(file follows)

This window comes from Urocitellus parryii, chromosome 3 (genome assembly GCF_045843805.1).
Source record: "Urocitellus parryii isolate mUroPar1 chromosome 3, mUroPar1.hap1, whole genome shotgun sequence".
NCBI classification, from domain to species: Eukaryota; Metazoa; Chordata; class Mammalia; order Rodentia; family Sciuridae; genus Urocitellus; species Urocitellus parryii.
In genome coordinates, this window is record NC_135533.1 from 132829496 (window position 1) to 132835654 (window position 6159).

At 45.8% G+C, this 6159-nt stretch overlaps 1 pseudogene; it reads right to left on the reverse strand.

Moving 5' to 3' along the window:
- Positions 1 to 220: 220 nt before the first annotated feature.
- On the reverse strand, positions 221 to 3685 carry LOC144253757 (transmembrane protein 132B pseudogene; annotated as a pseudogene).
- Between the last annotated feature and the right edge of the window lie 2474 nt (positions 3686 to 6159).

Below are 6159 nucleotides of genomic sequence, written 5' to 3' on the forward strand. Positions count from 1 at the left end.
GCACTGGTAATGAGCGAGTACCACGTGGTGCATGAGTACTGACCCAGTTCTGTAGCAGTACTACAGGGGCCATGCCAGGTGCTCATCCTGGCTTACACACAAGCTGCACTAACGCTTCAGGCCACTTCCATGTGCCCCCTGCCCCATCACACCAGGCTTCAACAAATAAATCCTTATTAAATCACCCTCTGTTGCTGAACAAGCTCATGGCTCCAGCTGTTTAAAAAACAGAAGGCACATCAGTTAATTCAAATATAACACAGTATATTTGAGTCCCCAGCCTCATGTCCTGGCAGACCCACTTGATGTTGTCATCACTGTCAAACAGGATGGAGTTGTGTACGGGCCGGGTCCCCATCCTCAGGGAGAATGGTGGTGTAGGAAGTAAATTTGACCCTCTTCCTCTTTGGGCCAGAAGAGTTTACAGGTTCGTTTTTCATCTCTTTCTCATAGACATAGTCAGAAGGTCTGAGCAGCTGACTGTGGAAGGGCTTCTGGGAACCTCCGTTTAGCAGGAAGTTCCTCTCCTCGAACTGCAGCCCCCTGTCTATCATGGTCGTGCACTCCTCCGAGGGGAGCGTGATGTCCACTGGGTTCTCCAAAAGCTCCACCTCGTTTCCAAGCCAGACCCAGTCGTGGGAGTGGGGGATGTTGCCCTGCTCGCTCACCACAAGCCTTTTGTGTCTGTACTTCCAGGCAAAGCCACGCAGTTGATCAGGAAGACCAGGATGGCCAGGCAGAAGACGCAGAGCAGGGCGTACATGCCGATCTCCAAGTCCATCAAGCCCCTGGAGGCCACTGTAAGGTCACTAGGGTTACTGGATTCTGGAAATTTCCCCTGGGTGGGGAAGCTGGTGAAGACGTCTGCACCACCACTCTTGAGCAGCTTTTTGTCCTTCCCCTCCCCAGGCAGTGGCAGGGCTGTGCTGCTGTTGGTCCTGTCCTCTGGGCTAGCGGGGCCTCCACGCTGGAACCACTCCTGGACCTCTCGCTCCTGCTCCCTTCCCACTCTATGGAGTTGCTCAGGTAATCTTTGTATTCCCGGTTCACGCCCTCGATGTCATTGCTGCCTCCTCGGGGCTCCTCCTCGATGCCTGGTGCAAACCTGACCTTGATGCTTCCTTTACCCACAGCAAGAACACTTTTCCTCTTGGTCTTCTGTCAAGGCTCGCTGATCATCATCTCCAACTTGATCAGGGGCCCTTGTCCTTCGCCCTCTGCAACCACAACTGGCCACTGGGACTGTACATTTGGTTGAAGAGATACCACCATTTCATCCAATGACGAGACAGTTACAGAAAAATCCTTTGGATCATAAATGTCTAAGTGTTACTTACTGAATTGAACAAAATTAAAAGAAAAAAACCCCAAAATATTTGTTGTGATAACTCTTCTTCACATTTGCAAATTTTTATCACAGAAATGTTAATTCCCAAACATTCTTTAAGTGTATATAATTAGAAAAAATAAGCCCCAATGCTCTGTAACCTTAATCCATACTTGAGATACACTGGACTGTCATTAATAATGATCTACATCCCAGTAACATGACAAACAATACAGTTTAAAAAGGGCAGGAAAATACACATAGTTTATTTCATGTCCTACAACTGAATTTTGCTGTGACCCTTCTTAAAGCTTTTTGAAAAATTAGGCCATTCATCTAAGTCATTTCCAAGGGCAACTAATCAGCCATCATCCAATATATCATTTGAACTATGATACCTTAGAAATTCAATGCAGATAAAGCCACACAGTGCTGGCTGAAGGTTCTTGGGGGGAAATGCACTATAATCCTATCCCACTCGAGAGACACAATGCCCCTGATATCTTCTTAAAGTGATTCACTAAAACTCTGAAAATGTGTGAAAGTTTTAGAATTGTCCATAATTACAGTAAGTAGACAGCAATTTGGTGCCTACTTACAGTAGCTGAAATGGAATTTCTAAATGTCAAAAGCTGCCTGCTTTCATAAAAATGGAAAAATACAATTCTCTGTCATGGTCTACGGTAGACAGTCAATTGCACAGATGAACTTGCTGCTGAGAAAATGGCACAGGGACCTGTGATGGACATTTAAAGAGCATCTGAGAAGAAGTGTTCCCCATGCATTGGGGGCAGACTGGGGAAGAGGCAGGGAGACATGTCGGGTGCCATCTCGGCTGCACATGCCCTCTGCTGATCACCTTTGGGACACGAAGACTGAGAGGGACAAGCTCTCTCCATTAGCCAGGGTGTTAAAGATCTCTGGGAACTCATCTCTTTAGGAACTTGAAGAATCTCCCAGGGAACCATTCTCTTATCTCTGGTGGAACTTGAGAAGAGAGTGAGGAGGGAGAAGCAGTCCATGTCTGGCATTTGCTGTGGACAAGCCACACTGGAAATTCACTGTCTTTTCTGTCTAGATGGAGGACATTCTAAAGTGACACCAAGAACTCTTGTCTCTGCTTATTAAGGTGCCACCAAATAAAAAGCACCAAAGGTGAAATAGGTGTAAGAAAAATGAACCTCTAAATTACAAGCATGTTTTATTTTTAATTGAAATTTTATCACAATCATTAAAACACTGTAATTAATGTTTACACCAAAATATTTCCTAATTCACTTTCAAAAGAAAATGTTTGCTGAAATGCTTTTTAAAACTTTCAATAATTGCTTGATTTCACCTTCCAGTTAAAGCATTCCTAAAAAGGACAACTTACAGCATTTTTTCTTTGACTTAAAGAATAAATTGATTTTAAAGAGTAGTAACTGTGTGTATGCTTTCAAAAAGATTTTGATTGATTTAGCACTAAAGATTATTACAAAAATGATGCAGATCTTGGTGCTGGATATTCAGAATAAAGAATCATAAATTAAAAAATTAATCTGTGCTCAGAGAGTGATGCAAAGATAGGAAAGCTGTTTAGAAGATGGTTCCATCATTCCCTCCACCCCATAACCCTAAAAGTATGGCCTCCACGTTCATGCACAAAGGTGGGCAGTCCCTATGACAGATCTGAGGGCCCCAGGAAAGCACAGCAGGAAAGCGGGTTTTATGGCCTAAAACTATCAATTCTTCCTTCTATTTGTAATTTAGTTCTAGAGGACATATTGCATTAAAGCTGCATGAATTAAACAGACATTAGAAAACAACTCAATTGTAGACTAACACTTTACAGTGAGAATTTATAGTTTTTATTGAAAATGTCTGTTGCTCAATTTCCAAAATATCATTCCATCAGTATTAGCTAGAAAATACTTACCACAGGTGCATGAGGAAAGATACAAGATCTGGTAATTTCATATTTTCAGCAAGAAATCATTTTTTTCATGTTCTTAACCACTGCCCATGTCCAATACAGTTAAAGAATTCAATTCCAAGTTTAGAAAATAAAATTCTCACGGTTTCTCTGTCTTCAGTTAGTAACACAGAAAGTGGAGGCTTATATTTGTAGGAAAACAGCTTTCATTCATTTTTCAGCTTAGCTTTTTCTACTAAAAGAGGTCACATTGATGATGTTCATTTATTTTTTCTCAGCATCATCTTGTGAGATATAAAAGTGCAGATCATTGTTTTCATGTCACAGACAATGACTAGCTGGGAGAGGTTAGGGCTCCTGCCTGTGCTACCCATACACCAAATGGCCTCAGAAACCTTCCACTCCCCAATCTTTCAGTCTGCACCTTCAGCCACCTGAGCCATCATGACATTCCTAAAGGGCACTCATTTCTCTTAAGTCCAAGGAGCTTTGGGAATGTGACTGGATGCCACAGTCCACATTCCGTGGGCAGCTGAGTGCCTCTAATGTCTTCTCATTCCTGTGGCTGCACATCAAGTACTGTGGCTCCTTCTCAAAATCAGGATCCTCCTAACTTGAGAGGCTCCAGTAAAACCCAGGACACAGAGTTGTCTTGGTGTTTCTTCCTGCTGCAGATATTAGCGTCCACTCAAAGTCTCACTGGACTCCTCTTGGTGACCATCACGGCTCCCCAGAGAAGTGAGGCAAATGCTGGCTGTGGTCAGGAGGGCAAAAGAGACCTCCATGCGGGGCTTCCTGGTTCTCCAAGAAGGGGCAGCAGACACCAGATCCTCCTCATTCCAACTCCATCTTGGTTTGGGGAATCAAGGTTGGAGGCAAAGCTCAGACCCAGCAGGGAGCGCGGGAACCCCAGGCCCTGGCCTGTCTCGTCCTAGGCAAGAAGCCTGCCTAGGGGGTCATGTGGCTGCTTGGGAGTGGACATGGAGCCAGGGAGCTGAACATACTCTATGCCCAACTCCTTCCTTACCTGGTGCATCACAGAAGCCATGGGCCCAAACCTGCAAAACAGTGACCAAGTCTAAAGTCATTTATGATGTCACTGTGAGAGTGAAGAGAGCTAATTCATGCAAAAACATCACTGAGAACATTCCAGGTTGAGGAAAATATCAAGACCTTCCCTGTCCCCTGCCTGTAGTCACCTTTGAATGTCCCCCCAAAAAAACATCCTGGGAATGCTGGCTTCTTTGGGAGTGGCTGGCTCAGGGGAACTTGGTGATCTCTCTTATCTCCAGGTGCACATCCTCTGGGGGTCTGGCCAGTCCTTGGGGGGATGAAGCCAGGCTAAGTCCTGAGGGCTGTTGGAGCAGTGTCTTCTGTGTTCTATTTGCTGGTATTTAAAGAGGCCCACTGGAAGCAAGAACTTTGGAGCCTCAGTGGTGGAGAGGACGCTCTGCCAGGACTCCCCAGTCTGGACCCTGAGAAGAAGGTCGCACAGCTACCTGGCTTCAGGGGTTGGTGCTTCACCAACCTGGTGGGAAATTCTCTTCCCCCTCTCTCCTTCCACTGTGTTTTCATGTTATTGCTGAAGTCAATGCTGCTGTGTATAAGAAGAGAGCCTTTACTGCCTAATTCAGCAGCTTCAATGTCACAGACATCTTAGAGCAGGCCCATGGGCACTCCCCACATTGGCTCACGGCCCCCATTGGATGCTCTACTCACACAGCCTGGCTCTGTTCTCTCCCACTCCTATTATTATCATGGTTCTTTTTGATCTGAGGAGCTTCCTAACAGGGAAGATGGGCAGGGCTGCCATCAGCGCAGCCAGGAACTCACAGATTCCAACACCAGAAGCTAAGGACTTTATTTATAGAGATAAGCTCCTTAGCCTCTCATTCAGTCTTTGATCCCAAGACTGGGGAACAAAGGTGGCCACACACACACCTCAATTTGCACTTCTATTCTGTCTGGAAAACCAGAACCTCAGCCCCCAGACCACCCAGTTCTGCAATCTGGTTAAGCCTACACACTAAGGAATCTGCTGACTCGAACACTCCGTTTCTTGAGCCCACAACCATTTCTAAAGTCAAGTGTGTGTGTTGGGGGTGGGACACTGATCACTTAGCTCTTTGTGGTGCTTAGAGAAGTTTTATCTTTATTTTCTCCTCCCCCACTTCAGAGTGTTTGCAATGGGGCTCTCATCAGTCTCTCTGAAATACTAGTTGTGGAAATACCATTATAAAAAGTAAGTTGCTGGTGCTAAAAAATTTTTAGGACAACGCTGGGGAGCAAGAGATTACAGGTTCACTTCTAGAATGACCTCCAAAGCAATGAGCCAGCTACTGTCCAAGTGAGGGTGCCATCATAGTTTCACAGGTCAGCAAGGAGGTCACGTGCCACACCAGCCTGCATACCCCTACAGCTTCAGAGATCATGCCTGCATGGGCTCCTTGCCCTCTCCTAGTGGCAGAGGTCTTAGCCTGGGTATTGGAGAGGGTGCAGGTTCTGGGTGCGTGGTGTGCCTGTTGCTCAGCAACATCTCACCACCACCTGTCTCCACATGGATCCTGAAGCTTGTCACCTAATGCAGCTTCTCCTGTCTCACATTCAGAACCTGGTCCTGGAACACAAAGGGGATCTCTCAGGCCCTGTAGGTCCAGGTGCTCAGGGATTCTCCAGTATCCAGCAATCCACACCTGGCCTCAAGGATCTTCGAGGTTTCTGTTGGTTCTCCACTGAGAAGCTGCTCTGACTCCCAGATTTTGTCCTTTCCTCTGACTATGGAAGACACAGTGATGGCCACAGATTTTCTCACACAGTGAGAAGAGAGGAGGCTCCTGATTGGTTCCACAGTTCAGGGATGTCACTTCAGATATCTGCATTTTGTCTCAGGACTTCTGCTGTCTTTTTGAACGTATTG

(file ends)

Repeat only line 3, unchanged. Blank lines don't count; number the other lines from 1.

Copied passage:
NCBI classification, from domain to species: Eukaryota; Metazoa; Chordata; class Mammalia; order Rodentia; family Sciuridae; genus Urocitellus; species Urocitellus parryii.